Q: Isn’t that the city’s job?
A: What price tag do you put on public safety? When they know the city is struggling a little bit, for a business owner to step up and help the community, I think that is a good thing. I look at it as we are all in it together.
Q: What can you do besides raise taxes?
A: There are some things out there that can make our city better that don’t cost any money. Just last week, we formed a police foundation. That will be a nonprofit to which people can donate or do fundraisers so we can help give our police the resources they need. I am interested in this agency funding retired officers to come back. They would be the transportation officers. If we had a number of units on patrol in North Stockton and they all make arrests, they are now off the street because they are at the station. The idea would be that the retired officers would be transporting the people to the station, leaving the regular officer on the street. They would be paid $25 an hour, and it wouldn’t affect their pensions because they would be working for a nonprofit.
Q: Does city government look much different now that you
are on the inside?
A: Yes. I’m anti-bureaucracy. I’ve come from a nonprofit where everything is quicker, too. When you come here and listen to hours and hours of what happened in the past, you just think, “Why were people spending money they didn’t have?” It seems like we did a lot of projects all at once: the arena, the marina, the parking garages, the ballpark. I am glad they are there, but they came with a price and we will be paying for that stuff for a while. When you come from the campaign trail, it’s exciting. But once you get there, it’s compromise city. The first couple of months will be trying to figure out the dynamics of the City Council. I have talked to mayors of other cities. They talked about what they could do and couldn’t do, and what I should do. Here, it is unique because I am a full-time mayor and there are positions I can appoint. There is a fine line between where the responsibility of the city manager ends and the mayor’s begins. Obviously, I think there is a different relationship if it is a city manager that the mayor hired.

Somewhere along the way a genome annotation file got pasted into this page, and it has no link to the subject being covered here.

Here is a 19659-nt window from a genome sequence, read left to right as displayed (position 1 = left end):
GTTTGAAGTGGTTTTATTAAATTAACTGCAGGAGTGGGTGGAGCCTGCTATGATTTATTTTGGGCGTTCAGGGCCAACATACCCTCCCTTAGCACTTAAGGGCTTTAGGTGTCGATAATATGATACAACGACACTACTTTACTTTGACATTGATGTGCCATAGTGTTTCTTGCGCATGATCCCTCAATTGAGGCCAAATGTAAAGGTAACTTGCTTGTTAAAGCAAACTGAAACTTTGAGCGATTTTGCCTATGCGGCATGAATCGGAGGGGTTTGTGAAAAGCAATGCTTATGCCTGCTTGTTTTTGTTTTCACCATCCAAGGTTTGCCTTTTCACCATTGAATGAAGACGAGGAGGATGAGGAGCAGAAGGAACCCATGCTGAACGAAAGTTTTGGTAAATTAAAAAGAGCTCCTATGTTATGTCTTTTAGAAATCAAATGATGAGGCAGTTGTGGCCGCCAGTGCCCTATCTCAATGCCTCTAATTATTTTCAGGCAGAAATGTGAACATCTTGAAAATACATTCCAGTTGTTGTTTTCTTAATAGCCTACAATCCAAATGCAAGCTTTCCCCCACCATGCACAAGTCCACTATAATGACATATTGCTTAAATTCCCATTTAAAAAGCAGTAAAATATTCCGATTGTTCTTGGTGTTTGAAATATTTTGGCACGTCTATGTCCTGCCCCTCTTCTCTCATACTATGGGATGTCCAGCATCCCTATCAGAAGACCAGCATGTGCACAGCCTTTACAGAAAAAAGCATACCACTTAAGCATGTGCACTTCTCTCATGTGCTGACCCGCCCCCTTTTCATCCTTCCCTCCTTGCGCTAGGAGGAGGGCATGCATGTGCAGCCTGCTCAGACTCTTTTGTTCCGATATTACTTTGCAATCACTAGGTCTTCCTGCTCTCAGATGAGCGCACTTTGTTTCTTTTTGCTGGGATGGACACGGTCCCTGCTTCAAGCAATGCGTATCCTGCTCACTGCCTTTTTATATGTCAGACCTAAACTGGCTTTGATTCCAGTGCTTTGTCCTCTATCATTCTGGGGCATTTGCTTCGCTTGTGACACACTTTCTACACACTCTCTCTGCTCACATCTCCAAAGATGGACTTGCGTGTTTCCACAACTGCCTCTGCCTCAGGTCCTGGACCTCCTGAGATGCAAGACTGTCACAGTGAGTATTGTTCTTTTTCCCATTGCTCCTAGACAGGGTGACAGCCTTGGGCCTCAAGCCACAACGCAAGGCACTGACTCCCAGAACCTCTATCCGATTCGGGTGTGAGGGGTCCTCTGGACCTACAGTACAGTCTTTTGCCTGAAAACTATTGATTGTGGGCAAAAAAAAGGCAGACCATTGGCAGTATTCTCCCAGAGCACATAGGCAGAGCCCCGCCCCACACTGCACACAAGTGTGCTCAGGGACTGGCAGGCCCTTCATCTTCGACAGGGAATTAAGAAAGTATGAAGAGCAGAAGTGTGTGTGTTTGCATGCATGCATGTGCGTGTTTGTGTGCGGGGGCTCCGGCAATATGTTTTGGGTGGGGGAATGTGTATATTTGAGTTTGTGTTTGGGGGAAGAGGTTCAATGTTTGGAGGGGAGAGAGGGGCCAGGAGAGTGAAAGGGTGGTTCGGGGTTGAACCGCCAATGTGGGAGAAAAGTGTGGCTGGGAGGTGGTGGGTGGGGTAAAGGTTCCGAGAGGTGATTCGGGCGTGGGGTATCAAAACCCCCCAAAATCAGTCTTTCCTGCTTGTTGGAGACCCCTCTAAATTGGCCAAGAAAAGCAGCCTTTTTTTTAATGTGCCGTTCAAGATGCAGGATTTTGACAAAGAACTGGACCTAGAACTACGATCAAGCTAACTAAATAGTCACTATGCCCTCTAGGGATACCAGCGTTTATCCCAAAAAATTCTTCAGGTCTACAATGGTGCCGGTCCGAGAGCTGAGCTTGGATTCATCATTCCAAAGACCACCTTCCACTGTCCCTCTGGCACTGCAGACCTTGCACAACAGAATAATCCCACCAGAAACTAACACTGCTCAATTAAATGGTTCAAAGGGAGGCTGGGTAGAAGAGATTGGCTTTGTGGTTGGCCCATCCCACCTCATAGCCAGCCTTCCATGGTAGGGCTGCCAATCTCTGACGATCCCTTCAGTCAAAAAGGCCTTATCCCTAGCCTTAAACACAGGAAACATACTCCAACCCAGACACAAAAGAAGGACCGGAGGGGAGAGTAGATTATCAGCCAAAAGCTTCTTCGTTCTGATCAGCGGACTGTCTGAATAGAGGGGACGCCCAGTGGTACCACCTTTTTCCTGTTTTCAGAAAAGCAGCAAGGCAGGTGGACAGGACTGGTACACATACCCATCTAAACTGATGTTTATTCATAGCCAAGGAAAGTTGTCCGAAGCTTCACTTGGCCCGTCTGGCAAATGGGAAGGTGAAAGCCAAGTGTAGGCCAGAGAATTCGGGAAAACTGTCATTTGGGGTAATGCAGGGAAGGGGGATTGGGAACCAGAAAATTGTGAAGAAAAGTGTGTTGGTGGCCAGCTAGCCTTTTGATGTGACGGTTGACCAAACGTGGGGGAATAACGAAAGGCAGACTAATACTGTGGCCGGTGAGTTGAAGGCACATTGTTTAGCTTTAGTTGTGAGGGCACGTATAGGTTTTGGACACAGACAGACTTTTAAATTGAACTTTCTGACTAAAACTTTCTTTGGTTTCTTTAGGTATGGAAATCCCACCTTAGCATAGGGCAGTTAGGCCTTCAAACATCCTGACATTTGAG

Q: Where will the money come from?
A: People are always talking about cutting, but they never talk about bringing in revenue. I want to talk about revenue-generating programs. It’s hard to stand in front of employee groups and talk about how you have to cut this or that and not talk about how you tried to raise funds. But I don’t think this is the time to balance the budgets on the backs of small business. If you look, we do have some good companies here in Stockton. But our neighboring cities have competed as well. Amazon just went to Patterson. I want to be out there and fight to get them to come here. But before they will come here, they want something done with the crime. A lot of our local businesses are in building products, and we want to put them back to work. Building fees have gone up about 300 percent in recent years. We want to make Stockton a very business savvy place. We want to reward new business owners who come back to Stockton and (offer) some incentives for business owners who have stuck with Stockton through tough times.
Q: Is Stockton as dangerous as people think?
A: I’m not going to sugar coat things. When people tell me about big programs to change the national outlook on Stockton, I’m all for it. But let’s do something first, not just window dressing. I think things are getting better. We were averaging a homicide every four days last year. In the beginning of this year, I believe we have had zero homicides. I think it’s a combination of intense police presence and the help we have gotten from the California Highway Patrol. The faith-based community has helped a lot. They are out there doing some night walks. I think they have stepped up a lot. We have a good chief of police. He’s young, he’s motivated. It’s a combination of things.
Q: If the bankruptcy isn’t allowed to go through, what
A: Then we move on to Plan B. We have some stuff in place.
Q: Can you divulge any of it?
A: It’s hard. You get so many lectures from the bankruptcy attorneys about what you can say and what you can’t. I’ll probably get in trouble for talking to you.
— Robert Celaschi
The town of Rio Vista has lost gas production, lost weekend crowds of boaters and windsurfers and lost flagship hotels and Delta shoreline restaurants. But more importantly, its people have lost the notion that prosperity returns to those who stick to the status quo and wait it out.
Downtown Auburn has a distinct, modern-day Mayberry feel, from the stone-paved sidewalks to the rustic brick bus stop. But five miles away,